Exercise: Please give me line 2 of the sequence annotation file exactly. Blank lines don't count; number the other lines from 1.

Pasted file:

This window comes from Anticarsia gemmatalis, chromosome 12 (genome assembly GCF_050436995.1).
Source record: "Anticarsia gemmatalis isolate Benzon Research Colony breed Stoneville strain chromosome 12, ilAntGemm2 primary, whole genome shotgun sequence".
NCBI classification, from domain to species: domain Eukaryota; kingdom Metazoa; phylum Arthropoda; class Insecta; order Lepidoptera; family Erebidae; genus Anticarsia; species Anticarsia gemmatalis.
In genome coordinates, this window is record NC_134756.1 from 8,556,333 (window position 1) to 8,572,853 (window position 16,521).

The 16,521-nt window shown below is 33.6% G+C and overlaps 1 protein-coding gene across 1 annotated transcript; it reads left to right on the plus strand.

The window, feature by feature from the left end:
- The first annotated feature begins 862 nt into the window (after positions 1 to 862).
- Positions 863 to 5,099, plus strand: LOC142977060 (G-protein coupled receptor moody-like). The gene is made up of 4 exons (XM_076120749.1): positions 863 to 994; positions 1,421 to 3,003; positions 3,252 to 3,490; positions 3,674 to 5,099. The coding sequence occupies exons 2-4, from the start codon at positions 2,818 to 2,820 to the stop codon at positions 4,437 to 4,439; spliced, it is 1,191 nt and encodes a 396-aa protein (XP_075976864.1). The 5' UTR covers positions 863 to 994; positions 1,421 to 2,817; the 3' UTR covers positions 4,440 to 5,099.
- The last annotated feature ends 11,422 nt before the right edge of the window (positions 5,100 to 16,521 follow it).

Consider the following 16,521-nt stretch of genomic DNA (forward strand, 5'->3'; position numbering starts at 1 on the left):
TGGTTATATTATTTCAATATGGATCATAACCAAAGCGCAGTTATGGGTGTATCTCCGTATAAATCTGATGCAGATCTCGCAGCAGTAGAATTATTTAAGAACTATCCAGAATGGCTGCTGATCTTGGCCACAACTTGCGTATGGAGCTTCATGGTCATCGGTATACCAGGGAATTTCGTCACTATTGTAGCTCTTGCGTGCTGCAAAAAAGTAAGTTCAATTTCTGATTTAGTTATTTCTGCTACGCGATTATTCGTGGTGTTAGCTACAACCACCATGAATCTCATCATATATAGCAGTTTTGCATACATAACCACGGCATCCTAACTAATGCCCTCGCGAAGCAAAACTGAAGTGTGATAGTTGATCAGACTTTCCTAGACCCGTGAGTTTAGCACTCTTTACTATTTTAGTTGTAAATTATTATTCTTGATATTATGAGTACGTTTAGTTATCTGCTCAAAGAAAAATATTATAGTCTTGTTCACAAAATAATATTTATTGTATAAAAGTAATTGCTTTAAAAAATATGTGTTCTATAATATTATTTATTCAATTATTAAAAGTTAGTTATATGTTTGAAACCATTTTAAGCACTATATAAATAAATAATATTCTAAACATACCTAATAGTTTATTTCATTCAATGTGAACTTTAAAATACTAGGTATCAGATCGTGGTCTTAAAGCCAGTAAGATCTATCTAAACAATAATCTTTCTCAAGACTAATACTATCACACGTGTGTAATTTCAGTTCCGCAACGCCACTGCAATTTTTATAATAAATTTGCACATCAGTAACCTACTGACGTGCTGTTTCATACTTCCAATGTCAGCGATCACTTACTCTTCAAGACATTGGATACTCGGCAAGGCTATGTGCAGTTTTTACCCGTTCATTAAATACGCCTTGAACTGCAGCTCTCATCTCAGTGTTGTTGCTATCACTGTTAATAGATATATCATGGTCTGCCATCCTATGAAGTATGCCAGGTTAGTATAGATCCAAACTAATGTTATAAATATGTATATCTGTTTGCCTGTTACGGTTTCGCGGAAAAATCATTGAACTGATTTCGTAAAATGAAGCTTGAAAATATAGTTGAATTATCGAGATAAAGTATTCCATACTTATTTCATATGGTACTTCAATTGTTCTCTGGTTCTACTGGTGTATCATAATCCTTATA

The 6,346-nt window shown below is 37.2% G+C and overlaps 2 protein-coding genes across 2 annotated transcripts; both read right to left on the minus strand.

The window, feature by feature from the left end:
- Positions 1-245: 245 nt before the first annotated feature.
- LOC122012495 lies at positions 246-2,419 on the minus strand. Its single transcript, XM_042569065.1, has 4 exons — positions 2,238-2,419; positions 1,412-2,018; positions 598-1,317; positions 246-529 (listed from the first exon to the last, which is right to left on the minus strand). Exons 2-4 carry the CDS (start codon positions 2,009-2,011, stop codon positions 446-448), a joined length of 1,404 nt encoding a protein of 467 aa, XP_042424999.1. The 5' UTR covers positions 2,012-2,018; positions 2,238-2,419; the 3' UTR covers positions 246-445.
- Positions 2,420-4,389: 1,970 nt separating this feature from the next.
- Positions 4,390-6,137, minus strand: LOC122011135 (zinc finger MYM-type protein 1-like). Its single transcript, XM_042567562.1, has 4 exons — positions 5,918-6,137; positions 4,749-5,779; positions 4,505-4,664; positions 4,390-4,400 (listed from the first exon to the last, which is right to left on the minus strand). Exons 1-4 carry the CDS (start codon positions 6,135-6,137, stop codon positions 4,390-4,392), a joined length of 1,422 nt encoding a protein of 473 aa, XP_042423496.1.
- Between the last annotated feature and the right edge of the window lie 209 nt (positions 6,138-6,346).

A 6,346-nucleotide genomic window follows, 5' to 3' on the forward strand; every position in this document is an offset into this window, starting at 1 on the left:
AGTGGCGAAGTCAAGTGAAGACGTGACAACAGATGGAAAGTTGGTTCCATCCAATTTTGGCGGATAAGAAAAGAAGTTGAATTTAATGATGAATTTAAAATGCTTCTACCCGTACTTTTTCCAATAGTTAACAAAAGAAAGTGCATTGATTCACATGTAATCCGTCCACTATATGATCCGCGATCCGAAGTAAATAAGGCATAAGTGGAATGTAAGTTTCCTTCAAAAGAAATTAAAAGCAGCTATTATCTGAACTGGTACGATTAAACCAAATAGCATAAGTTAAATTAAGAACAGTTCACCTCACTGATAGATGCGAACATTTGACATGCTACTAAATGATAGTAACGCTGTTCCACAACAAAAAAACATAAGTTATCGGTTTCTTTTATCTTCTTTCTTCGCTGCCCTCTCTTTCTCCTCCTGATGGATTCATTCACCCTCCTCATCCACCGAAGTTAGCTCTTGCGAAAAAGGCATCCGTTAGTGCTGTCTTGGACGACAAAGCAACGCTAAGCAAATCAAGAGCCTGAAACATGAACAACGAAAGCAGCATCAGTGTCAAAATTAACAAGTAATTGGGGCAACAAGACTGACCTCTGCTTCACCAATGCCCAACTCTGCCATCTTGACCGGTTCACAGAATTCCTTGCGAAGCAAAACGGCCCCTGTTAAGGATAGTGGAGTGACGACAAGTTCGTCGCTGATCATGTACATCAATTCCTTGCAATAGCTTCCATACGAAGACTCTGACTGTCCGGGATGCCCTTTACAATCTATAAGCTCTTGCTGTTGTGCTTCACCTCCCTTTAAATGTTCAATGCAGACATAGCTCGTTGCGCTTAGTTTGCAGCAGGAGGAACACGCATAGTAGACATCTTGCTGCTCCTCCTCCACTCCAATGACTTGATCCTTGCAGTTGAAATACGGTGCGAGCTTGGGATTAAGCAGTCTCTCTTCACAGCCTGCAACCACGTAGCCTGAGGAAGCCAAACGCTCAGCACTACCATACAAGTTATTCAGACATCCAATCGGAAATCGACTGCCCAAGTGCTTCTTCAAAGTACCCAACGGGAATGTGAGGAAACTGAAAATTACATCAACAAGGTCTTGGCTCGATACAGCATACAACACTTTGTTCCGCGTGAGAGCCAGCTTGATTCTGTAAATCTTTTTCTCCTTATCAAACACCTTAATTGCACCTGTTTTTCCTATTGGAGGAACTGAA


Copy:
Source record: "Anticarsia gemmatalis isolate Benzon Research Colony breed Stoneville strain chromosome 12, ilAntGemm2 primary, whole genome shotgun sequence".